Chinese consumers are facing soaring prices for imported salmon, and that may not be good for long-term market growth, according to Fan Xubing, head of the Beijing-based seafood marketing consultancy Seabridge.
Exports of fresh Norwegian Atlantic salmon to China increased 67 percent in value year-on-year between January and May 2022, even while dropping 11 percent in volume. That jump is part of a global surge in salmon prices as many global markets bounce back following years of COVID-19-related dining and public gathering restrictions, according to Andreas Thorud, the Norwegian Seafood Council’s representative in China.
“In addition, global developments outside the seafood industry, such as increased inflation and the war in Ukraine, have also contributed to higher food prices,” Thorud told SeafoodSource.
But Chinese consumer demand for salmon is now weakening, as the higher prices are stamping out any growth in salmon consumption, Fan said.
“In China, fresh salmon is 80 percent or more consumed in Japanese restaurants and the very strict control of COVID-19 in [the] first half [of] 2022 in China – especially in Shanghai, Beijing, Guangzhou and Shenzhen – restrained the demand for fresh salmon from the HORECA [hotel, restaurants, catering] segment in China,” he said. “This means Chinese consumers are forced to accept much higher salmon prices. Of course, consumers of fresh salmon are normally higher-income people and they [can] probably afford the high price for a while.”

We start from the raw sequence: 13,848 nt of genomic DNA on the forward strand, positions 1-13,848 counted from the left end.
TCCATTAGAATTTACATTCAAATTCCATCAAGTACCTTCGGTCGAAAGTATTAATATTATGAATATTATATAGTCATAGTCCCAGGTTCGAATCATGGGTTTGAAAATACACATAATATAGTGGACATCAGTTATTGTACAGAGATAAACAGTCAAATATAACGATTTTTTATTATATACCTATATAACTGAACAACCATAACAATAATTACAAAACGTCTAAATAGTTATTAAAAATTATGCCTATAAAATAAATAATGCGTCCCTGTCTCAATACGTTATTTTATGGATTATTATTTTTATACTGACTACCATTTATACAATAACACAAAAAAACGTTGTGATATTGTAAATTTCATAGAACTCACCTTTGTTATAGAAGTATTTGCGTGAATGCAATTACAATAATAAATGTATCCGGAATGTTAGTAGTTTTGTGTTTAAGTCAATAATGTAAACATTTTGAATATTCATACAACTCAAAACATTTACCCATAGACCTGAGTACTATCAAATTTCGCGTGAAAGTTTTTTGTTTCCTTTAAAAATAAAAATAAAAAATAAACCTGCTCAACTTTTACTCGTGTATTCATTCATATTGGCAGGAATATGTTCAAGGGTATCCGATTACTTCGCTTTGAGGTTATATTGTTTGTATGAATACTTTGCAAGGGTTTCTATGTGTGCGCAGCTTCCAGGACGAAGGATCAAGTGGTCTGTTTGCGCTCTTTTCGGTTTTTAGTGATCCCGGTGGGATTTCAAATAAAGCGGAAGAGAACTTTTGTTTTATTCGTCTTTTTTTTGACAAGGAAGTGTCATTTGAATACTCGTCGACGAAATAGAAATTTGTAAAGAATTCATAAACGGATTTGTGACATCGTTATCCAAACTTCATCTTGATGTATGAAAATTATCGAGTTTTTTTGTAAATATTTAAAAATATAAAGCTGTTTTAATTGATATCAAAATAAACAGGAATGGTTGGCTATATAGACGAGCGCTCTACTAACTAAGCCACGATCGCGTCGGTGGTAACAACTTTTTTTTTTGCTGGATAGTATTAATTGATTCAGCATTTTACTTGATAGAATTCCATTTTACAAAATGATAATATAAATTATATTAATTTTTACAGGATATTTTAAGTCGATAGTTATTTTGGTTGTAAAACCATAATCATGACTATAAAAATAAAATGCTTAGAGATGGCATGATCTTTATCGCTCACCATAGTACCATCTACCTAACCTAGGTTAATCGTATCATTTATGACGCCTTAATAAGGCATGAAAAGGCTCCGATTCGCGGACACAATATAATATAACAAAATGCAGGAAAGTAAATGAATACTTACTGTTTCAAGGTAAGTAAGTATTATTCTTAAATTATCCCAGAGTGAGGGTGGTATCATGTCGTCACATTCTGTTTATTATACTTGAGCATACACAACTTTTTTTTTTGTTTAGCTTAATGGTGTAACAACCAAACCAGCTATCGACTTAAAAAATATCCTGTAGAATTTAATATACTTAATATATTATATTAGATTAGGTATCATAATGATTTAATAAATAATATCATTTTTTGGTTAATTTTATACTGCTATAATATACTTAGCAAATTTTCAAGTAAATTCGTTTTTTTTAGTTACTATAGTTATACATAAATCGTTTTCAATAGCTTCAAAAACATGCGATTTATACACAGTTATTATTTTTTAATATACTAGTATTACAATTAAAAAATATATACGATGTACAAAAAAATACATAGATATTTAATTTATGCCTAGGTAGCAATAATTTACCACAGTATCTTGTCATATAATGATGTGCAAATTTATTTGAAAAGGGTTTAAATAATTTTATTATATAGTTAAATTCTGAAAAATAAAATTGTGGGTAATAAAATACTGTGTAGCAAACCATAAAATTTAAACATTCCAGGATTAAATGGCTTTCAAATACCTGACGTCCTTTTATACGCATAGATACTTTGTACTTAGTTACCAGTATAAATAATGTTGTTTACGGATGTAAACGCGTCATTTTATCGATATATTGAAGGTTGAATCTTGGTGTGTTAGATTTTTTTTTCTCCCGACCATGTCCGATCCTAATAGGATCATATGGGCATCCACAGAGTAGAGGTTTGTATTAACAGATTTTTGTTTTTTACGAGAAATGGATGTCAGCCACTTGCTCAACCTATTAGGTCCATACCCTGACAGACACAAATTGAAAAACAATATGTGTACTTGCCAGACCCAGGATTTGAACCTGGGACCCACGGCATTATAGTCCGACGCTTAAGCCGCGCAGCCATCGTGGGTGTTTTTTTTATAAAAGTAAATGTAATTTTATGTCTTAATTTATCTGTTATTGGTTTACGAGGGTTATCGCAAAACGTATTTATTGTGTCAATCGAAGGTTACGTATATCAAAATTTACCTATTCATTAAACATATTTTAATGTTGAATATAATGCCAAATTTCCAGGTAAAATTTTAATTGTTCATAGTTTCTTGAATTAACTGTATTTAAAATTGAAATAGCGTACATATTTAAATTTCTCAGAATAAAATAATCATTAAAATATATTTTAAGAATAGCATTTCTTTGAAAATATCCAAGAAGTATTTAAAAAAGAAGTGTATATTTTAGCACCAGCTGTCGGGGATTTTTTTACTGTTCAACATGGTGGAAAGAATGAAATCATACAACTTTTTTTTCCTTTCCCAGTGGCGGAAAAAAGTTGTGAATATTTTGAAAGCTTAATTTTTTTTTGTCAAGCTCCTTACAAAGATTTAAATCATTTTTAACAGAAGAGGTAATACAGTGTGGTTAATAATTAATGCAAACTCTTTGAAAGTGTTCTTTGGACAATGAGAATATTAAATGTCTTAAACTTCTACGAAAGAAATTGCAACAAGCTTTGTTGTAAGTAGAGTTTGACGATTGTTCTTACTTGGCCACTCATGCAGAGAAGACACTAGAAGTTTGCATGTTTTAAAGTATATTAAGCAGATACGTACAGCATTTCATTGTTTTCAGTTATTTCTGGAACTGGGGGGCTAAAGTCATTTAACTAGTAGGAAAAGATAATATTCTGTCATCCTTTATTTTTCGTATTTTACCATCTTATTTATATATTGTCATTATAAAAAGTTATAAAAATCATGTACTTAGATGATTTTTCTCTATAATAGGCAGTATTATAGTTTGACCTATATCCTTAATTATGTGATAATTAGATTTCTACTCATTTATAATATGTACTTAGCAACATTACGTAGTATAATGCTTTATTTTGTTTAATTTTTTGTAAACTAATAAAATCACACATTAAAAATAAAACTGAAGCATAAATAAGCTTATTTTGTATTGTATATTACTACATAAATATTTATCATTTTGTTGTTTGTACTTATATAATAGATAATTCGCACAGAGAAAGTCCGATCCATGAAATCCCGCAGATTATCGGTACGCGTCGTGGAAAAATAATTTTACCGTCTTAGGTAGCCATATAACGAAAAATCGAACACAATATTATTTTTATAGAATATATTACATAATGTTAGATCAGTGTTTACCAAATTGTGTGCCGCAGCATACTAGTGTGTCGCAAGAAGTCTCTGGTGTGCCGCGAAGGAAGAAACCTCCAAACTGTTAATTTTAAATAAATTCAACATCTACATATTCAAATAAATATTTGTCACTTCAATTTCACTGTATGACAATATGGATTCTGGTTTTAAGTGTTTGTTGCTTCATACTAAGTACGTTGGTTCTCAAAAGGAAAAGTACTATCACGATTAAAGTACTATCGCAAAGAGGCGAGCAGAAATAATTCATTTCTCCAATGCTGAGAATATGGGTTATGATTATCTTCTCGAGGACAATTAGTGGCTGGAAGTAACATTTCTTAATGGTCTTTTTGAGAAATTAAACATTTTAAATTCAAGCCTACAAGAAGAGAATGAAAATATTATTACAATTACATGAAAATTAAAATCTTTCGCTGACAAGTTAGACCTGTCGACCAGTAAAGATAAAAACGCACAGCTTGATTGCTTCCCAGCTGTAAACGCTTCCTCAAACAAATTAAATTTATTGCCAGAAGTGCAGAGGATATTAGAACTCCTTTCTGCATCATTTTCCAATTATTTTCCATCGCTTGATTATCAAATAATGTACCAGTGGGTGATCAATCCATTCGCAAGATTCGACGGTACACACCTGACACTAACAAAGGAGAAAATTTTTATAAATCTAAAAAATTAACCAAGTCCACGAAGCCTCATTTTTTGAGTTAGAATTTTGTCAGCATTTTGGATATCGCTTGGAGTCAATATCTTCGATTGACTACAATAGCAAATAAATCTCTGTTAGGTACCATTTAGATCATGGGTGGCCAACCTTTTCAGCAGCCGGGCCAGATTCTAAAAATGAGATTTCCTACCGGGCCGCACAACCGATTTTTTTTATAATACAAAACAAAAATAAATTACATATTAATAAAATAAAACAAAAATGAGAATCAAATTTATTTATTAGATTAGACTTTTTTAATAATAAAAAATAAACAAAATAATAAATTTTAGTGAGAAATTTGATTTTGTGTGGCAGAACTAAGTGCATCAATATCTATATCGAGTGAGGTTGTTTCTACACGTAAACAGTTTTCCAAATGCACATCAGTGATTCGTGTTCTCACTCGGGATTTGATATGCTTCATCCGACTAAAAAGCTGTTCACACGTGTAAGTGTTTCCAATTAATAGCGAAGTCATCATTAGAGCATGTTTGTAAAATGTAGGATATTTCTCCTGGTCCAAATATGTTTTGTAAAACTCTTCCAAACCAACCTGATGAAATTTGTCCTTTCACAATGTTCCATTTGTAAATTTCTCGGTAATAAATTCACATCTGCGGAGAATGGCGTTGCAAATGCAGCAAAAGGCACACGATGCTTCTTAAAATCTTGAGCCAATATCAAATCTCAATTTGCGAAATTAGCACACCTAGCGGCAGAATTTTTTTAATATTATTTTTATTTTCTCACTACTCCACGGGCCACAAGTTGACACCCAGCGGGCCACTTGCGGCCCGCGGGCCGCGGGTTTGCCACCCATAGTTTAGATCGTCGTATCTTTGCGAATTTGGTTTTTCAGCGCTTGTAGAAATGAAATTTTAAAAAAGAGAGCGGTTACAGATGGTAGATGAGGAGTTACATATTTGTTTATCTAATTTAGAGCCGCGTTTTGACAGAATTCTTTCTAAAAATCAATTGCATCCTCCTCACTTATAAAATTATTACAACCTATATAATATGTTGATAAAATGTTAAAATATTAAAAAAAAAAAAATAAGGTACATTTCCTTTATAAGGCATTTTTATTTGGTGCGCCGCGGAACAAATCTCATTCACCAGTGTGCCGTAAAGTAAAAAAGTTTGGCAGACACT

In the long run, however, higher salmon prices in China will “destroy” healthy market demand for salmon “and consumers might shift to other species,” he said.
Fan told SeafoodSource he sees Chinese consumers shifting more and more to domestic seafood and cheaper imported seafood in 2021 and 2022. He suggested the NSC should focus on consumer education and explaining “what's the value of such high-priced salmon for Chinese consumers.”
More-expensive imports may be providing a boost to China’s limited domestic supply. Chinese salmon producer Gansu Wenxiang Ecological Fishery Co. reported a major bounceback in revenue in 2021 thanks to a reopening of the catering sector, according to the company’s latest financial report. Based in China’s northwest, the firm lifted its revenues by 338 percent in 2021 compared to 2020, while booking an annual profit of CNY 15.4 million (USD 2.25 million, EUR 2.1 million). Established in 2011, the company has an annual production capacity of 3,000 metric tons (MT) and has benefitted from governmental funding for rural poverty alleviation.
Another firm, Xinjiang Tianyun Organic Agriculture Co., which produces rainbow trout, had a “much-improved” year in 2021, the company’s CEO, Zhang Yuru, told SeafoodSource. The company benefitted from higher prices, Zhang said.
Fan said higher prices for imported salmon have helped local finfish aquaculture firms post positive results.
“When imported salmon prices rise, local farmed trout will replace part of the imported salmon position,” he said. “Another reason is in 2021, our government set restrictions on imported seafood and that gave local trout farmers a good opportunity.”
Continued lockdowns in Chinese cities have resulted in a dour economic forecast for China’s economy this year. In May, the investment bank Goldman Sachs lowered its projection for China’s GDP growth in 2022 to 4 percent, from 4.5 percent previously, and cut its projection for growth in the second quarter to 1.5 percent year-on-year from an earlier prediction of 4 percent.
In 2021, overall seafood consumption in China reached 68.8 million MT, up 2.3 percent year-on-year, but of that figure, only 29.6 percent went toward human food consumption. China’s overall seafood output, at 66.9 million MT, was up 2.2 percent year-on-year, with aquaculture production up 3.1 percent to 53.8 million MT.